Monday, July 13th: For the Love of Fictional Worlds

Wednesday, July 15th: PromoteHorror.com

Wednesday, July 15th: Wildfire Books

Monday, July 20th: No More Grumpy Bookseller

Tuesday, July 21st: Wag the Fox – author interview

Thursday, July 23rd: The Qwillery

Friday, July 24th: From the TBR Pile

Monday, July 27th: W. A. R. G. – The Writer’s, Artist’s & Reader’s Guild

Tuesday, July 28th: The Horror Honeys

Wednesday, July 29th: Mallory Heart Reviews

Thursday, July 30th: Bibliotica

Monday, August 3rd: Bewitched Bookworms

Wednesday, August 5th: It’s a Mad Mad World

Friday, August 7th: Life is Story

TBD: The Scary Reviews

TBD: Bell, Book & Candle

TBD: Kari J. Wolfe

Dark Screams (Volumes 2 & 3), edited by Brian James Freeman & Richard Chizmar #review #giveaway @TLCBookTours

About the book, Dark Screams, Vol. 2 Dark Screams, Vol. 2

  • On Sale: March 03, 2015
  • Pages: 138
  • Published by : Hydra

Robert McCammon, Norman Prentiss, Shawntelle Madison, Graham Masterton, and Richard Christian Matheson scale new heights of horror, suspense, and grimmest fantasy in Dark Screams: Volume Two, from Brian James Freeman and Richard Chizmar of the renowned Cemetery Dance Publications.

THE DEEP END by Robert McCammon
Everyone thinks the drowning death of Neil Calder in the local swimming pool was a tragic accident. Only his father knows better. Now, on the last night of summer, Neil returns in search of revenge.

INTERVAL by Norman Prentiss
Flight 1137 from St. Louis by way of Nashville has gone missing. As anxious friends and family gather around the gate, a ticket clerk finds herself eyewitness to a moment of inhuman evil.

IF THESE WALLS COULD TALK by Shawntelle Madison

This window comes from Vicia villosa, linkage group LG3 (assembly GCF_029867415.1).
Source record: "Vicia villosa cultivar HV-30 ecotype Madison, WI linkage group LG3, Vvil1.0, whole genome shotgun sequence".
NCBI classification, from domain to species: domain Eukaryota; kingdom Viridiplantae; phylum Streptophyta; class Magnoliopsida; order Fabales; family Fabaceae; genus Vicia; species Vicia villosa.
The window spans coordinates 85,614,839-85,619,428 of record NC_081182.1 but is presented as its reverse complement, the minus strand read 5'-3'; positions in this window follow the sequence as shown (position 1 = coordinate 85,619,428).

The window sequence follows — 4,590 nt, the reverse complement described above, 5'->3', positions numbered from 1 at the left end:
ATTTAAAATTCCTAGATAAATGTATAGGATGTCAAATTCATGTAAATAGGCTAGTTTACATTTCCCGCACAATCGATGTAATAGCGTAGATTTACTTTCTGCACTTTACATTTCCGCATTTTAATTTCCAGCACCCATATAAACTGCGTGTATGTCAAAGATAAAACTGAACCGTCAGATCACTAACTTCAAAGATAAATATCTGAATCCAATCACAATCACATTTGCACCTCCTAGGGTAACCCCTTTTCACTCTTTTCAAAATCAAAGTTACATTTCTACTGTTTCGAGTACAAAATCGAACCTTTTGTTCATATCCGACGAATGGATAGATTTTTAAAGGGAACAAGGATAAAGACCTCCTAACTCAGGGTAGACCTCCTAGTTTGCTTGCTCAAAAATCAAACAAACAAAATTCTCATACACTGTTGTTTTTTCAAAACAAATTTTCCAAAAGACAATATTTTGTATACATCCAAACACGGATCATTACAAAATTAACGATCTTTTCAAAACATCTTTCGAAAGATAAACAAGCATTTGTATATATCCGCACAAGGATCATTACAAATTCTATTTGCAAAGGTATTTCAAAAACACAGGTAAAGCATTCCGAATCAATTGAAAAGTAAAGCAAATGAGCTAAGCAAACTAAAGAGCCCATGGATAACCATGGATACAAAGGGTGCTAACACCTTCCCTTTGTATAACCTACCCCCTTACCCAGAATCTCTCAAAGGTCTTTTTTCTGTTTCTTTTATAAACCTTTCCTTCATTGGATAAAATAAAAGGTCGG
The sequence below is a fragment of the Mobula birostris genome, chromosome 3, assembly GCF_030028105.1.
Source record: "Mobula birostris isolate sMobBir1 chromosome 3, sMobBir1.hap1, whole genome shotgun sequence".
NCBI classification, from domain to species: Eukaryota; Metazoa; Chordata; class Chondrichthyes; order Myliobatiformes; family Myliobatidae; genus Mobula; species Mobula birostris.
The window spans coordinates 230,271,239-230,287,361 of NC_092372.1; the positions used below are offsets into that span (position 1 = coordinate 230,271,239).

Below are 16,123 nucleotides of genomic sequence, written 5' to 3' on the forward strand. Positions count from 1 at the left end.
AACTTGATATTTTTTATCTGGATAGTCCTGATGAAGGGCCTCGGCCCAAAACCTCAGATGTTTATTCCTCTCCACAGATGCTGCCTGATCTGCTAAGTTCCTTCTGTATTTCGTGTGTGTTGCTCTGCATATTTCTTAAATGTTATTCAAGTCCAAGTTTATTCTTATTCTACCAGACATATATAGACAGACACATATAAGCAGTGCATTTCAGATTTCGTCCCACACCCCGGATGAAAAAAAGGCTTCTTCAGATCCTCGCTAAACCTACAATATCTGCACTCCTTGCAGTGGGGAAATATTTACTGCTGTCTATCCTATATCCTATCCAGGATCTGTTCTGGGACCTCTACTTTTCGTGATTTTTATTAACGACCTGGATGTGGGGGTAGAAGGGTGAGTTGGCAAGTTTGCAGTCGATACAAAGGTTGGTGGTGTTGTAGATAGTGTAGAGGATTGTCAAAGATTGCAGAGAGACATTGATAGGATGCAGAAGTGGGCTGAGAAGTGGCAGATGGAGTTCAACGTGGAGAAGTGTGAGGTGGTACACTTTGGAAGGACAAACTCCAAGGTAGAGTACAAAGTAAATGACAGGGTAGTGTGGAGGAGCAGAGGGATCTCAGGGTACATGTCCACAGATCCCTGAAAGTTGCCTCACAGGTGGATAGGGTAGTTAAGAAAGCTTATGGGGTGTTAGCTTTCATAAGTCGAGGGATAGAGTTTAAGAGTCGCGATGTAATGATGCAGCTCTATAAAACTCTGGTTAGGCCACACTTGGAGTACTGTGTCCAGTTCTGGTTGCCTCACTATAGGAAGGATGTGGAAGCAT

Eleanor has come from New York City to prep an old Victorian house in Maine for America’s Mysterious Hotspots. Although she’s always thrown herself into her work, this job will take her places she’s never dreamed of going.

THE NIGHT HIDER by Graham Masterton
C. S. Lewis wrote about a portal that led to a world of magic and enchantment. But the wardrobe in Dawn’s room holds only death—until she solves its grisly mystery.

WHATEVER by Richard Christian Matheson
A 1970s rock ’n’ roll band that never was—in a world that is clearly our own . . . but perhaps isn’t, not anymore . . . or, at least, not yet—takes one hell of a trip.

Buy, read and discuss Dark Screams, Vol. 2

Amazon | Barnes & Noble | Books-A-Million  | Goodreads


About the book Dark Screams, Vol. 3 Dark Screams, Vol. 3

  • On Sale: May 12, 2015
  • Pages: 108
  • Published by : Hydra

Peter Straub, Jack Ketchum, Darynda Jones, Jacquelyn Frank, and Brian Hodge contribute five gloomy, disturbing tales of madness and horror to Dark Screams: Volume Three, edited by Brian James Freeman and Richard Chizmar of the celebrated Cemetery Dance Publications.

THE COLLECTED SHORT STORIES OF FREDDIE PROTHERO by Peter Straub
A mere child yet a precocious writer, young Freddie records a series of terrifying encounters with an inhuman being that haunts his life . . . and seems to predict his death.

GROUP OF THIRTY by Jack Ketchum
When an award-winning horror writer on the downward slope of a long career receives an invitation to address the Essex County Science Fiction Group, he figures he’s got nothing to lose. He couldn’t be more wrong.

NANCY by Darynda Jones
Though she’s adopted by the cool kids, the new girl at Renfield High School is most drawn to Nancy Wilhoit, who claims to be haunted. But it soon becomes apparent that poltergeists—and people—are seldom what they seem.

I LOVE YOU, CHARLIE PEARSON by Jacquelyn Frank
Charlie Pearson has a crush on Stacey Wheeler. She has no idea. Charlie will make Stacey see that he loves her, and that she loves him—even if he has to kill her to make her say it.